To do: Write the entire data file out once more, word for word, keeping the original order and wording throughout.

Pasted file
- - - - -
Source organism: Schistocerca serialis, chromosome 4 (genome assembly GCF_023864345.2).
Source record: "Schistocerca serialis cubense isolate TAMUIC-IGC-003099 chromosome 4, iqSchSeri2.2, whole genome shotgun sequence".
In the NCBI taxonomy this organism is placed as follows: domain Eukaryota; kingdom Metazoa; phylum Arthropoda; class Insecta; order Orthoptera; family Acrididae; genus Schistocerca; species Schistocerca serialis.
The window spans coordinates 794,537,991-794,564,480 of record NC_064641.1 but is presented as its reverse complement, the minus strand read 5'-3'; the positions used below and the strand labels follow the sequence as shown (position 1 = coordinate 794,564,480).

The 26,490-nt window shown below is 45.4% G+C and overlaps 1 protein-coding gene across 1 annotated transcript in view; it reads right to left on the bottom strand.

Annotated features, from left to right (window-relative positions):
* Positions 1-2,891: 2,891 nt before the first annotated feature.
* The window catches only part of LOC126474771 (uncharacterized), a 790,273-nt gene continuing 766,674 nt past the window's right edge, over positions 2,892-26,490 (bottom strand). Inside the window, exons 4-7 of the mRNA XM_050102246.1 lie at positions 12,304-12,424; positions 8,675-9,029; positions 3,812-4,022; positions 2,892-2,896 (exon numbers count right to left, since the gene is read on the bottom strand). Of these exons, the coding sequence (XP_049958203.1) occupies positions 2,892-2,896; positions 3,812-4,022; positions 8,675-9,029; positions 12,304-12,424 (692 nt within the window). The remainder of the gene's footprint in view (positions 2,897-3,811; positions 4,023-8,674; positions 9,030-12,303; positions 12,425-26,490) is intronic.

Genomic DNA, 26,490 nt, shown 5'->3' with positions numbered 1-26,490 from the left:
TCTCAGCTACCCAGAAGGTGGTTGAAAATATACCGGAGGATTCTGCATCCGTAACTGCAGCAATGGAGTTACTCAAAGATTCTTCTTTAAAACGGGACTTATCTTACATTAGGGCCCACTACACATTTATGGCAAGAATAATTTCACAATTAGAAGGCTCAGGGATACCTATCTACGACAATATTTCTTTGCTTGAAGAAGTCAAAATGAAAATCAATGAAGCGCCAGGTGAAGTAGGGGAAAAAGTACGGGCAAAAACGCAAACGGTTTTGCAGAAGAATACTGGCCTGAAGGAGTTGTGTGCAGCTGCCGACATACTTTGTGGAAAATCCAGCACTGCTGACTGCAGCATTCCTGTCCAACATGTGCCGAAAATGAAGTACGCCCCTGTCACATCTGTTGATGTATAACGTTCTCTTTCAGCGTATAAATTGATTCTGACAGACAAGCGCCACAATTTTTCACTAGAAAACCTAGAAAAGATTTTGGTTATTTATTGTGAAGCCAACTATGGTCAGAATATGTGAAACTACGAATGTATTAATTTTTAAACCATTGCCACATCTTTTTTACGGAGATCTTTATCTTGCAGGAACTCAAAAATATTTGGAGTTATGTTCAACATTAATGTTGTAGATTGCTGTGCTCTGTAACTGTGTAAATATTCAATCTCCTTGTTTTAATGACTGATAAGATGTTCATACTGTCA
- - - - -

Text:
Source organism: Schistocerca serialis, chromosome 4 (genome assembly GCF_023864345.2).
Source record: "Schistocerca serialis cubense isolate TAMUIC-IGC-003099 chromosome 4, iqSchSeri2.2, whole genome shotgun sequence".
In the NCBI taxonomy this organism is placed as follows: domain Eukaryota; kingdom Metazoa; phylum Arthropoda; class Insecta; order Orthoptera; family Acrididae; genus Schistocerca; species Schistocerca serialis.
The window spans coordinates 794,537,991-794,564,480 of record NC_064641.1 but is presented as its reverse complement, the minus strand read 5'-3'; the positions used below and the strand labels follow the sequence as shown (position 1 = coordinate 794,564,480).

The 26,490-nt window shown below is 45.4% G+C and overlaps 1 protein-coding gene across 1 annotated transcript in view; it reads right to left on the bottom strand.

Annotated features, from left to right (window-relative positions):
* Positions 1-2,891: 2,891 nt before the first annotated feature.
* The window catches only part of LOC126474771 (uncharacterized), a 790,273-nt gene continuing 766,674 nt past the window's right edge, over positions 2,892-26,490 (bottom strand). Inside the window, exons 4-7 of the mRNA XM_050102246.1 lie at positions 12,304-12,424; positions 8,675-9,029; positions 3,812-4,022; positions 2,892-2,896 (exon numbers count right to left, since the gene is read on the bottom strand). Of these exons, the coding sequence (XP_049958203.1) occupies positions 2,892-2,896; positions 3,812-4,022; positions 8,675-9,029; positions 12,304-12,424 (692 nt within the window). The remainder of the gene's footprint in view (positions 2,897-3,811; positions 4,023-8,674; positions 9,030-12,303; positions 12,425-26,490) is intronic.

Genomic DNA, 26,490 nt, shown 5'->3' with positions numbered 1-26,490 from the left:
TCTCAGCTACCCAGAAGGTGGTTGAAAATATACCGGAGGATTCTGCATCCGTAACTGCAGCAATGGAGTTACTCAAAGATTCTTCTTTAAAACGGGACTTATCTTACATTAGGGCCCACTACACATTTATGGCAAGAATAATTTCACAATTAGAAGGCTCAGGGATACCTATCTACGACAATATTTCTTTGCTTGAAGAAGTCAAAATGAAAATCAATGAAGCGCCAGGTGAAGTAGGGGAAAAAGTACGGGCAAAAACGCAAACGGTTTTGCAGAAGAATACTGGCCTGAAGGAGTTGTGTGCAGCTGCCGACATACTTTGTGGAAAATCCAGCACTGCTGACTGCAGCATTCCTGTCCAACATGTGCCGAAAATGAAGTACGCCCCTGTCACATCTGTTGATGTATAACGTTCTCTTTCAGCGTATAAATTGATTCTGACAGACAAGCGCCACAATTTTTCACTAGAAAACCTAGAAAAGATTTTGGTTATTTATTGTGAAGCCAACTATGGTCAGAATATGTGAAACTACGAATGTATTAATTTTTAAACCATTGCCACATCTTTTTTACGGAGATCTTTATCTTGCAGGAACTCAAAAATATTTGGAGTTATGTTCAACATTAATGTTGTAGATTGCTGTGCTCTGTAACTGTGTAAATATTCAATCTCCTTGTTTTAATGACTGATAAGATGTTCATACTGTCA